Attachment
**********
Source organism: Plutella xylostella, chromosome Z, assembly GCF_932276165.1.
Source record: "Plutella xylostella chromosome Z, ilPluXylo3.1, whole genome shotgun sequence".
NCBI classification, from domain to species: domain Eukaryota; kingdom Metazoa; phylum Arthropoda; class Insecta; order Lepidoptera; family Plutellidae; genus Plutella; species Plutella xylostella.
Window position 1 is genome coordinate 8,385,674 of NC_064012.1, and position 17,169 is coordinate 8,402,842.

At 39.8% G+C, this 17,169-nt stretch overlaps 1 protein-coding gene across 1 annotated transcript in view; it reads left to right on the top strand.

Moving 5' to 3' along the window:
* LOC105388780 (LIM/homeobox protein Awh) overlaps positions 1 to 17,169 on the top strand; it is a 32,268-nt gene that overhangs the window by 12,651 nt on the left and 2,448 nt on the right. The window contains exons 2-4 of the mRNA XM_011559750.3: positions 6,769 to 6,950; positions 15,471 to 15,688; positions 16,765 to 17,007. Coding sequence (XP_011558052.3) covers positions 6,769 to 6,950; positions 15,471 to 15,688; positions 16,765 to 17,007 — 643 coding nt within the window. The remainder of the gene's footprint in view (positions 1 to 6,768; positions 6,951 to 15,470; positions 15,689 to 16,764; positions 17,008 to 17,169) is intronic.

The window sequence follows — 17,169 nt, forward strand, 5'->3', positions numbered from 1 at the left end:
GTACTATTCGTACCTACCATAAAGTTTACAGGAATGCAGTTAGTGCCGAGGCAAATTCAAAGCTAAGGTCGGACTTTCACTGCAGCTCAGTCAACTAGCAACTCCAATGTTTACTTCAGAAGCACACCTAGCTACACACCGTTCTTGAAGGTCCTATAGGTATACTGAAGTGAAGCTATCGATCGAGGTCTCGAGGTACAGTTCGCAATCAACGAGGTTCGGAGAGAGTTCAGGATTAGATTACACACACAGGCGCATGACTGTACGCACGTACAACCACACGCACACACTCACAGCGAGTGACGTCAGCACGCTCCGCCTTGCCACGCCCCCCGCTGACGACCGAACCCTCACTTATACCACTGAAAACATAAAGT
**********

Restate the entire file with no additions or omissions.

Source organism: Plutella xylostella, chromosome Z, assembly GCF_932276165.1.
Source record: "Plutella xylostella chromosome Z, ilPluXylo3.1, whole genome shotgun sequence".
NCBI classification, from domain to species: domain Eukaryota; kingdom Metazoa; phylum Arthropoda; class Insecta; order Lepidoptera; family Plutellidae; genus Plutella; species Plutella xylostella.
Window position 1 is genome coordinate 8,385,674 of NC_064012.1, and position 17,169 is coordinate 8,402,842.

At 39.8% G+C, this 17,169-nt stretch overlaps 1 protein-coding gene across 1 annotated transcript in view; it reads left to right on the top strand.

Moving 5' to 3' along the window:
* LOC105388780 (LIM/homeobox protein Awh) overlaps positions 1 to 17,169 on the top strand; it is a 32,268-nt gene that overhangs the window by 12,651 nt on the left and 2,448 nt on the right. The window contains exons 2-4 of the mRNA XM_011559750.3: positions 6,769 to 6,950; positions 15,471 to 15,688; positions 16,765 to 17,007. Coding sequence (XP_011558052.3) covers positions 6,769 to 6,950; positions 15,471 to 15,688; positions 16,765 to 17,007 — 643 coding nt within the window. The remainder of the gene's footprint in view (positions 1 to 6,768; positions 6,951 to 15,470; positions 15,689 to 16,764; positions 17,008 to 17,169) is intronic.

The window sequence follows — 17,169 nt, forward strand, 5'->3', positions numbered from 1 at the left end:
GTACTATTCGTACCTACCATAAAGTTTACAGGAATGCAGTTAGTGCCGAGGCAAATTCAAAGCTAAGGTCGGACTTTCACTGCAGCTCAGTCAACTAGCAACTCCAATGTTTACTTCAGAAGCACACCTAGCTACACACCGTTCTTGAAGGTCCTATAGGTATACTGAAGTGAAGCTATCGATCGAGGTCTCGAGGTACAGTTCGCAATCAACGAGGTTCGGAGAGAGTTCAGGATTAGATTACACACACAGGCGCATGACTGTACGCACGTACAACCACACGCACACACTCACAGCGAGTGACGTCAGCACGCTCCGCCTTGCCACGCCCCCCGCTGACGACCGAACCCTCACTTATACCACTGAAAACATAAAGT